Hate 12-Step? Here Are 5 Non-12 Step Alternatives
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Hate 12-Step? Here Are 5 Non-12 Step Alternatives


This post was originally published on May 16, 2014.

If you have a problem with drinking or drugs but aren’t into the 12-step thing for one of any number of reasons, don’t fret! There are alternatives, many of which plenty of addicts find super-helpful. Here are a few of your choices.

1) SMART Recovery

Self Management and Recovery Training (aka SMART Recovery) uses a four-point system to help participants handle their  drinking and using cravings while staying sober, healthy and happy. These four points address keeping motivated, dealing with urges, managing behavior and thoughts and living life in a healthy and balanced way. SMART is based on scientific research in addiction treatment; there is no spiritual element or “God talk.”

2) Moderation Management

Moderation Management (MM) is a behavioral change program and support group for people who think they might have a problem with drinking, but aren’t necessarily ready to give it up entirely or for good. What they do want is to make a change in the manner and frequency of their drinking episodes, so each person comes up with a personal goal (“No more than 2 drinks a week at a social function”) and gets support from other members to help stick with their bottom lines. MM’s website says it “promotes early self-recognition of risky drinking behavior, when moderate drinking is a more easily achievable goal.” If you think you have enough of a handle on your drinking to be able to drink occasionally in a moderate fashion—or if you want support about staying abstinent from alcohol, which lots of members also try, you should look into Moderation Management meetings. The caveat, of course, is that moderation isn’t going to work for true alcoholics.

3) Lifering Secular Recovery

Lifering is an abstinence-based program (non-profit and secular) that has no religious or spiritual affiliation. It runs itself similarly to Alcoholic Anonymous in that there are meetings all over the place and members are encouraged to support each other, share and talk about their struggles with the disease. They just talk about their struggles without referring to God, thanks very much. Makes sense to me! Another difference is that Lifering members view relapse as a setback but not a failure; the program encourages an experimental approach to staying abstinent. This is a good option if you’re not feeling the God thing, but like the structure and social support of 12-Step.

4) Women For Sobriety

Women For Sobriety [WFS] has been in existence since 1976 and, like AA, it holds meetings across the world. Similar to AA/NA, WFS is based on a series of principles—but in this case they’re called the Thirteen Statements of Acceptance. (An example statement: “I am responsible for myself and for my actions.”) Members need not accept “powerlessness” or believe in a Higher Power for help in managing their lives. Instead, they’re encouraged to take control of their alcoholism and to accept full responsibility for their actions.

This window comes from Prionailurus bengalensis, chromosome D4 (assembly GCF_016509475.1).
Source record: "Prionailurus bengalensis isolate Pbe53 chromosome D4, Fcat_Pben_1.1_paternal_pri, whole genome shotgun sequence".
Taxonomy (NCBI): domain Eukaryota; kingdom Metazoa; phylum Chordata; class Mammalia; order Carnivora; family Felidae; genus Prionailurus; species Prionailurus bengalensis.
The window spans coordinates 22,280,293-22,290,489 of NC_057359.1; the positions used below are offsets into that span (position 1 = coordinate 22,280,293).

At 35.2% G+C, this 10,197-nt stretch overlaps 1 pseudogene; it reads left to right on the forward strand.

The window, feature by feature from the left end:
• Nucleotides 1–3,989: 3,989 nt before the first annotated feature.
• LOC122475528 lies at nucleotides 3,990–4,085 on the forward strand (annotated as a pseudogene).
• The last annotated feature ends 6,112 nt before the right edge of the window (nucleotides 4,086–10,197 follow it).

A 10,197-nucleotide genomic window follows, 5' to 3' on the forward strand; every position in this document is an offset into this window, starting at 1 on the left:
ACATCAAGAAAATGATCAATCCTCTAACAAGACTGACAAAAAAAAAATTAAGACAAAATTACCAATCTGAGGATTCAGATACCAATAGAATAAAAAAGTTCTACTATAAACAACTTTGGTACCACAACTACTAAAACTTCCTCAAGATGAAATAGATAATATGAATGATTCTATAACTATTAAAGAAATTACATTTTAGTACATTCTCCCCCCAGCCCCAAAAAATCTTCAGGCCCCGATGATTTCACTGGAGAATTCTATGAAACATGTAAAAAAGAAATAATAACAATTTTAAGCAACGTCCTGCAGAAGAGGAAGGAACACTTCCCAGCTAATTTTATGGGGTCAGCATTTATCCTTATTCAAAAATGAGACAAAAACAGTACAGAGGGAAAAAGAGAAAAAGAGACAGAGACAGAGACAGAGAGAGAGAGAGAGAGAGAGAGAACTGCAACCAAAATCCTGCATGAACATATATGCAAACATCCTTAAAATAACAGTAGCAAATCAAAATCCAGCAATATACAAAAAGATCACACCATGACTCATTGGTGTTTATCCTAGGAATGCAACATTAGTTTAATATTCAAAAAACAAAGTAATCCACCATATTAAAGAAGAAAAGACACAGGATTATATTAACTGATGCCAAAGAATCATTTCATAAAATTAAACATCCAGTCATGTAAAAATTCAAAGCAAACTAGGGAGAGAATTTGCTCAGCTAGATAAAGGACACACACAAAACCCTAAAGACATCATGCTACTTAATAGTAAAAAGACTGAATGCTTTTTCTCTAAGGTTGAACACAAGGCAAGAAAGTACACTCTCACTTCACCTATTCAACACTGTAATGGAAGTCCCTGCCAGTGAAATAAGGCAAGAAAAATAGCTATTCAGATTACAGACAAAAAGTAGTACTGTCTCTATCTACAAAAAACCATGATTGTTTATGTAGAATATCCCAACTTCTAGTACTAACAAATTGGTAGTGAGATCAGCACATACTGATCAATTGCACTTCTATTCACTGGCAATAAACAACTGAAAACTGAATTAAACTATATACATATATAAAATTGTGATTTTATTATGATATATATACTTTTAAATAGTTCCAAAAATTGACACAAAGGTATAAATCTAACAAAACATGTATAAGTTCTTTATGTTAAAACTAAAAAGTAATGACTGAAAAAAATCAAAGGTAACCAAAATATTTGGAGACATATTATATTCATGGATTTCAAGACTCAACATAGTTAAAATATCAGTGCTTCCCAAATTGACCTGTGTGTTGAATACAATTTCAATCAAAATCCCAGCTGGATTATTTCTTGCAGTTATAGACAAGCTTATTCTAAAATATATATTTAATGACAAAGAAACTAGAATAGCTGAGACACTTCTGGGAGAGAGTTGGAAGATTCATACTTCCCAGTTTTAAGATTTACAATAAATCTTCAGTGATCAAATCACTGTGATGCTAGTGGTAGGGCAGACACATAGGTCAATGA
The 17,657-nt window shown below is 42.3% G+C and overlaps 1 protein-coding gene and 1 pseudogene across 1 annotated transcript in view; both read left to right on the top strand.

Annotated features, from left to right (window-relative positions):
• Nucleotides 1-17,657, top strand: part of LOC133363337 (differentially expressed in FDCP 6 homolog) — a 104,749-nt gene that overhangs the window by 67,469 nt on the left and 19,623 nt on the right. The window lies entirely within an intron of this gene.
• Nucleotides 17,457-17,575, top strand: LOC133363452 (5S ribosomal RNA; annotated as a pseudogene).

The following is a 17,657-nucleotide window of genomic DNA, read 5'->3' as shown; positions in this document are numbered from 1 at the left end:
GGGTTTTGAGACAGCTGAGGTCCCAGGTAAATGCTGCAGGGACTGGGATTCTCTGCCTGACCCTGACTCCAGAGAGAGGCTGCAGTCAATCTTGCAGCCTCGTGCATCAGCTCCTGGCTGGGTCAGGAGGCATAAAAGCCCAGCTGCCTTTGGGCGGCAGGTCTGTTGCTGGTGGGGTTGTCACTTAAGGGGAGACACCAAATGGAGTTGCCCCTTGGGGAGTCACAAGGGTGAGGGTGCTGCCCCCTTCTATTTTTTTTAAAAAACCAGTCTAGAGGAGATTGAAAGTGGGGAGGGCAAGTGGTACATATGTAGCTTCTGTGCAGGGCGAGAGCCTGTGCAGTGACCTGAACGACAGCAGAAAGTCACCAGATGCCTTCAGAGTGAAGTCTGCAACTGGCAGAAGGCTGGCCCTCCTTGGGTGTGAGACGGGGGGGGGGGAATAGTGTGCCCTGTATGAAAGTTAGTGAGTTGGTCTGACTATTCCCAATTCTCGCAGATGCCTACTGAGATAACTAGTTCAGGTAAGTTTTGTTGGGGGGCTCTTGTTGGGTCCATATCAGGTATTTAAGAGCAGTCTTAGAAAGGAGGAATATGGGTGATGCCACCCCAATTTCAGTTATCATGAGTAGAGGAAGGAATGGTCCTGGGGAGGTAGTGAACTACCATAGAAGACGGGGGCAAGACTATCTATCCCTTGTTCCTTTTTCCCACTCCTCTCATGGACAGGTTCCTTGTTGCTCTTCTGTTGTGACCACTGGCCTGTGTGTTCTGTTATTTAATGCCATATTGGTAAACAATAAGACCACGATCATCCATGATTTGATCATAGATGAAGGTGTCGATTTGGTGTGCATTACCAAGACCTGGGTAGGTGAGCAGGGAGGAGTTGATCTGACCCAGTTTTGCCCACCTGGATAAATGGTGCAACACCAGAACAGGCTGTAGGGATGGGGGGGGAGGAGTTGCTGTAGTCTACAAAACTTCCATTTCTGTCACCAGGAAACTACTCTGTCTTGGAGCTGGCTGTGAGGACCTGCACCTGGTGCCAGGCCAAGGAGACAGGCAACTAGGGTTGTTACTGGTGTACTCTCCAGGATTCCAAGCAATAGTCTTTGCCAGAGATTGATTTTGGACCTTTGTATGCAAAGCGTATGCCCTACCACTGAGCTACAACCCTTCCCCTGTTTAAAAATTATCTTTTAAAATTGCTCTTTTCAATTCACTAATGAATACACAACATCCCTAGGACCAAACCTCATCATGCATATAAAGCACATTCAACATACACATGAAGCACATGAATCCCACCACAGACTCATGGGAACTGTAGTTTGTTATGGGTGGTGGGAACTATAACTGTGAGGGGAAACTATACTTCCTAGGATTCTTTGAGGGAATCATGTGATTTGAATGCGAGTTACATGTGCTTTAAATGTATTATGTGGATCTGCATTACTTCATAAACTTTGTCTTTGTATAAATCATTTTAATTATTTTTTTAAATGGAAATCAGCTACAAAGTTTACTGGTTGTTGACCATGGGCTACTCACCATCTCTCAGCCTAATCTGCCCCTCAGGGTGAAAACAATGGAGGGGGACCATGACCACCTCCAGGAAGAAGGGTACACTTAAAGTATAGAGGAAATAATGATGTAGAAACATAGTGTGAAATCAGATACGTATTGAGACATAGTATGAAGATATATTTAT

5) Rational Recovery

Rational Recovery has a loud, old-school website, but seems to have a number of happy “customers,” so it’s worth mentioning. The program is entirely self-run—there are no meetings, no fellowshipping, no 13-stepping. Instead you follow a course called AVRT (Addictive Voice Recognition Technique) which promises that addicts can “fully recover in a short a time as they like, without regard to age of onset.” Hmmm. Sounds a little too good to be true, no? Well, they thought you’d say that! “That objection, of course, is an example of the Addictive Voice, because it supports continued addiction. The definition of the Addictive Voice is, any thinking that supports or suggests the possible future use of alcohol and other drugs.” Huh. Sounds interesting. But whatever works for you works for me.

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About Author

Laura Barcella is a documentary researcher, author, freelance writer and ghostwriter from Washington, DC. Her writing has also appeared in TIME, Marie Claire, Salon, Esquire, Elle, Refinery29, AlterNet, The Village Voice, Cosmopolitan, The Chicago Sun-Times, Time Out New York, BUST, ELLE Girl, NYLON and CNN.com. Her book credits include Know Your Rights: A Modern Kid's Guide to the American Constitution, Fight Like a Girl: 50 Feminists Who Changed the World, Popular: The Ups and Downs of Online Dating from the Most Popular Girl in New York City, Madonna & Me: Women Writers on the Queen of Pop and The End: 50 Apocalyptic Visions From Pop Culture That You Should Know About…Before It’s Too Late.